Now, in a decade-old research study from a Southeastern State University entitled; “Comfort Foods: An Exploratory Journey Into The Social and Emotional Significance of Food.” This work looks at using representational intermingling and physical perspectives to research the social construction of different comfort foods. This paper features how the cultural studies of food should make allowance for its social and physiological components. There is a cost to download this first-hand research, but let me explain the results;

Different comfort foods fed to a class of two hundred and sixty-four (264) undergraduate students, which illustrated how certain foods become linked with the relief of hardships and confirm how foods can transform emotional states or feelings.

The analysis I find of interest is “the practical implications of this report expands the starring title role (Comfort Food) shows moods play a considerable part in the food choices.” These findings extend to the use of “comfort foods” under specific situations.”

Wow, does this sound familiar? Yes, but what’s important here is the breaking “Comfort Food” into four specific categories;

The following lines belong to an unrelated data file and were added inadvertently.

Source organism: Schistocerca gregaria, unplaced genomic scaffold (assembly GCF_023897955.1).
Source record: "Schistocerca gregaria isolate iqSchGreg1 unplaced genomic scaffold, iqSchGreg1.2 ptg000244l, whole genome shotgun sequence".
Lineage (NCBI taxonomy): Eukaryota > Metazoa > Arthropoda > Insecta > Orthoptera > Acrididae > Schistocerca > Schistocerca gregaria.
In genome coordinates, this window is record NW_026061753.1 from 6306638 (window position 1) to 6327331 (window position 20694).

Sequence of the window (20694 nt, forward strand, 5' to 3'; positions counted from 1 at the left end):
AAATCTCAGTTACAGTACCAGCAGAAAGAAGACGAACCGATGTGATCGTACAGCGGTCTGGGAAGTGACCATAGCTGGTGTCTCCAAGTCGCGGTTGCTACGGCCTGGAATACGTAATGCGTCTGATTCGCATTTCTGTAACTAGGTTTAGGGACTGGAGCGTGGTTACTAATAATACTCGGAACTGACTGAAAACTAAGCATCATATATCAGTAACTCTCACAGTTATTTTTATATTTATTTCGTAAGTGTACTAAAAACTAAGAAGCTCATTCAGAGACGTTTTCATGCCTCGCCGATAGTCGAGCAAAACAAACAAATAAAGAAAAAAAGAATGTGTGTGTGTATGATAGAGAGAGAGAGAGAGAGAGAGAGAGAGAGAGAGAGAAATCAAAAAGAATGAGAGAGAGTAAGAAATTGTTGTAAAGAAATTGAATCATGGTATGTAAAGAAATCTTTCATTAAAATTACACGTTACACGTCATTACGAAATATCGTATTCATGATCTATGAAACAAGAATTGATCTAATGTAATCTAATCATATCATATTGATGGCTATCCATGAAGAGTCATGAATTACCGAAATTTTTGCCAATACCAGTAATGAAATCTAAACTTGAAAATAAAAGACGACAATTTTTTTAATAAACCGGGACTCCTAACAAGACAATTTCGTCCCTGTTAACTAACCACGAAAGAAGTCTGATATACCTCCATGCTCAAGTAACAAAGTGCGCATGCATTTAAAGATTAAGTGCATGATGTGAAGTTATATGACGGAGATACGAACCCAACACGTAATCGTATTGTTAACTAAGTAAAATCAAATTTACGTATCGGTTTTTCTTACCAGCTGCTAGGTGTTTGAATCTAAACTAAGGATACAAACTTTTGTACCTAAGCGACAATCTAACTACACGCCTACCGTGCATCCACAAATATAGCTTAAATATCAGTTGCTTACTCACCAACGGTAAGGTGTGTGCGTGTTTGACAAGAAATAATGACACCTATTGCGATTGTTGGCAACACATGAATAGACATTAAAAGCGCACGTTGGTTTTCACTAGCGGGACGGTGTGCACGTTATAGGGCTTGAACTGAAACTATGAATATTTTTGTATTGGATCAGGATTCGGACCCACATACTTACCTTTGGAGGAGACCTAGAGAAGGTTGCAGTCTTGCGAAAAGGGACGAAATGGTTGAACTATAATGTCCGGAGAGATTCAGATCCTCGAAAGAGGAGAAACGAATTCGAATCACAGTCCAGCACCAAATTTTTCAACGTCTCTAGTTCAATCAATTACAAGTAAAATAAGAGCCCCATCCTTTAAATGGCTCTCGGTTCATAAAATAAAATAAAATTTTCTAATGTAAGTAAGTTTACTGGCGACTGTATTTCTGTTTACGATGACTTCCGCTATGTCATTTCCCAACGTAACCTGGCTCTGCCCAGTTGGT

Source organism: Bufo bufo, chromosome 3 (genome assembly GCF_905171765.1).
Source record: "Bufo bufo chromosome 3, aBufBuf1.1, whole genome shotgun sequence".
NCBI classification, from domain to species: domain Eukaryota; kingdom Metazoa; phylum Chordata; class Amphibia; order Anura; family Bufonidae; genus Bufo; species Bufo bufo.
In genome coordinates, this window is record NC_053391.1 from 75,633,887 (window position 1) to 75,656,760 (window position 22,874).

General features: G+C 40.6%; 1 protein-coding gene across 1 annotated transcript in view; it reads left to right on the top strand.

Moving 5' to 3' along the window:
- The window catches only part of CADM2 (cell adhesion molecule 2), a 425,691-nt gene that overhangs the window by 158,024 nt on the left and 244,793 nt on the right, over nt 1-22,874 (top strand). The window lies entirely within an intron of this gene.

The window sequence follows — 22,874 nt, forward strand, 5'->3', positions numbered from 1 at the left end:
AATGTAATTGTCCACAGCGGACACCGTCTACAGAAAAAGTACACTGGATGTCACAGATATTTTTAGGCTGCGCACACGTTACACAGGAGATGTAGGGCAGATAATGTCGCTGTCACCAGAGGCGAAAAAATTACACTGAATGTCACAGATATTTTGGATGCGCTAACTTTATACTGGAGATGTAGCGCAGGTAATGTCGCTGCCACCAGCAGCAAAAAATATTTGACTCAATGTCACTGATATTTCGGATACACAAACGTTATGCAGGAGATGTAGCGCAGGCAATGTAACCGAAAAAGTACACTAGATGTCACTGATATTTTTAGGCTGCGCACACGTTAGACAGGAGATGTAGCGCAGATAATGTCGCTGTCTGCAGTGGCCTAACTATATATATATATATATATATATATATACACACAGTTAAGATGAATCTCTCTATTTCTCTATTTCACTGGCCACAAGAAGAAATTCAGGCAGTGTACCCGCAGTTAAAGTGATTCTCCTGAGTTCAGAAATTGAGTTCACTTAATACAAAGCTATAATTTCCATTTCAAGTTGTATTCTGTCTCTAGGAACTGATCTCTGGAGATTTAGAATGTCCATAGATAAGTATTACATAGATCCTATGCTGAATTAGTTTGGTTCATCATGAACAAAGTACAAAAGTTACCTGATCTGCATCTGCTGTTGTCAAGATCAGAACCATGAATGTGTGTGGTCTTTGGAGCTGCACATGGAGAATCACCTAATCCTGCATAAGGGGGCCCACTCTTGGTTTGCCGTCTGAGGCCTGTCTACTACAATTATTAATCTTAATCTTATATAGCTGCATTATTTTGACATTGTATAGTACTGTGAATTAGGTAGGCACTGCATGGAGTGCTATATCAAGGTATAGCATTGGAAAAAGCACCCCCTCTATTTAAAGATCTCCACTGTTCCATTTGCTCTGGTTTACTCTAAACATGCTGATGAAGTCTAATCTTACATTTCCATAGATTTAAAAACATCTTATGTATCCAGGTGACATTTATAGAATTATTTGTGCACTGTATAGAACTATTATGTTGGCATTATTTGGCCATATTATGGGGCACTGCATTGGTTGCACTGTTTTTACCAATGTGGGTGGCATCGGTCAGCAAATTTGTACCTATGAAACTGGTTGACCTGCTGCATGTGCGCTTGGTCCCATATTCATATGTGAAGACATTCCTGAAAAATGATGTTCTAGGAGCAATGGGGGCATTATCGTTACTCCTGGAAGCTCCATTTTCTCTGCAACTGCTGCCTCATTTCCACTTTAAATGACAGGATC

Nostalgic foods; the most popular kind of comfort food; An example offers a homesick or sentimental value to someone and usually has a high caloric level.

My personal example, Christmas time, when I turn to Nanaimo treat bars or shortbread; even just the taste brings back memories of times shared with my grandmother.

Indulgence foods (2 Types); First is the alternative of ready-made foods that reflects a desire for heavy meals. Some Males tend to be in this category because they are inclined to indulge in the eating of massive, hot meals (meat potato, etc.) that usually includes one or two desserts.

Secondly, indulgence foods also include foods that are forbidden or considered off-limits. This secret indulging provides personal relief because they place a person’s emotional desires at the very core center of oneself, despite the “bad for you” foods chosen.

Convenience Comfort Food; Mostly eaten because they are convenient. Handy treats, many ready-mades, snack foods, pop, ice cream, chocolate etc.

Convenience foods found in almost every aisle in a grocery store and at the end of hallways in hotel/motels. The downside of handy food, there is not much in the way of healthy choices. Mostly eaten because they are convenient, handy treats, many ready-mades, snack foods, pop, ice cream and chocolate etc.

Physical Comfort foods; are a type of comfort food that works a couple of different ways and in different parts of the world — the kind of food chosen when persons are stressed or anxious while attending different special occasions.

These foodstuffs are considered a product of where you come from, where your parents come from, as our palates become more worldwide. They even consist of far-away places, and this may also include where your friends might come from too.